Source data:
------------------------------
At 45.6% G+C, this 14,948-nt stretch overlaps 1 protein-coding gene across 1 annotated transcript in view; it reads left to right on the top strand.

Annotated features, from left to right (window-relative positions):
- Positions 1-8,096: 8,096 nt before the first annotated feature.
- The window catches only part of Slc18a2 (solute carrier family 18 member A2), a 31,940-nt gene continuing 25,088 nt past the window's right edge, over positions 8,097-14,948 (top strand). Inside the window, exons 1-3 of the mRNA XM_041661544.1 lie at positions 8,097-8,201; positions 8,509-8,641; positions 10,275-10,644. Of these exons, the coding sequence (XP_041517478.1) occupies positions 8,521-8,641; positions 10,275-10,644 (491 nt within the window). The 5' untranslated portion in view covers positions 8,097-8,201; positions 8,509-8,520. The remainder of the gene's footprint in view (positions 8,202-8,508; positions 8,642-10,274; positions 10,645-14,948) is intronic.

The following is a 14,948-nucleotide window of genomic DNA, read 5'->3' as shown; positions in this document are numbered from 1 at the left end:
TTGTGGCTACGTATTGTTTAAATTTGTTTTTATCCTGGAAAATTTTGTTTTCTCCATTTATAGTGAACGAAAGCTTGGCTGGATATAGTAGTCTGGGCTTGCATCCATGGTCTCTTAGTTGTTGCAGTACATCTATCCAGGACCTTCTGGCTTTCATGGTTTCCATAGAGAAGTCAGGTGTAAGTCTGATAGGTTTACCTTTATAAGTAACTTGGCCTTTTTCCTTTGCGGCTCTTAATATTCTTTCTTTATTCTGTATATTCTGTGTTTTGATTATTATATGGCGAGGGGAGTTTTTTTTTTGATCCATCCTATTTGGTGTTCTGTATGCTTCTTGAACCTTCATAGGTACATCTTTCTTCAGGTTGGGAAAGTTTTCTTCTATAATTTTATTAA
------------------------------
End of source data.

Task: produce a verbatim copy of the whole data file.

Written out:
At 45.6% G+C, this 14,948-nt stretch overlaps 1 protein-coding gene across 1 annotated transcript in view; it reads left to right on the top strand.

Annotated features, from left to right (window-relative positions):
- Positions 1-8,096: 8,096 nt before the first annotated feature.
- The window catches only part of Slc18a2 (solute carrier family 18 member A2), a 31,940-nt gene continuing 25,088 nt past the window's right edge, over positions 8,097-14,948 (top strand). Inside the window, exons 1-3 of the mRNA XM_041661544.1 lie at positions 8,097-8,201; positions 8,509-8,641; positions 10,275-10,644. Of these exons, the coding sequence (XP_041517478.1) occupies positions 8,521-8,641; positions 10,275-10,644 (491 nt within the window). The 5' untranslated portion in view covers positions 8,097-8,201; positions 8,509-8,520. The remainder of the gene's footprint in view (positions 8,202-8,508; positions 8,642-10,274; positions 10,645-14,948) is intronic.

The following is a 14,948-nucleotide window of genomic DNA, read 5'->3' as shown; positions in this document are numbered from 1 at the left end:
TTGTGGCTACGTATTGTTTAAATTTGTTTTTATCCTGGAAAATTTTGTTTTCTCCATTTATAGTGAACGAAAGCTTGGCTGGATATAGTAGTCTGGGCTTGCATCCATGGTCTCTTAGTTGTTGCAGTACATCTATCCAGGACCTTCTGGCTTTCATGGTTTCCATAGAGAAGTCAGGTGTAAGTCTGATAGGTTTACCTTTATAAGTAACTTGGCCTTTTTCCTTTGCGGCTCTTAATATTCTTTCTTTATTCTGTATATTCTGTGTTTTGATTATTATATGGCGAGGGGAGTTTTTTTTTTGATCCATCCTATTTGGTGTTCTGTATGCTTCTTGAACCTTCATAGGTACATCTTTCTTCAGGTTGGGAAAGTTTTCTTCTATAATTTTATTAA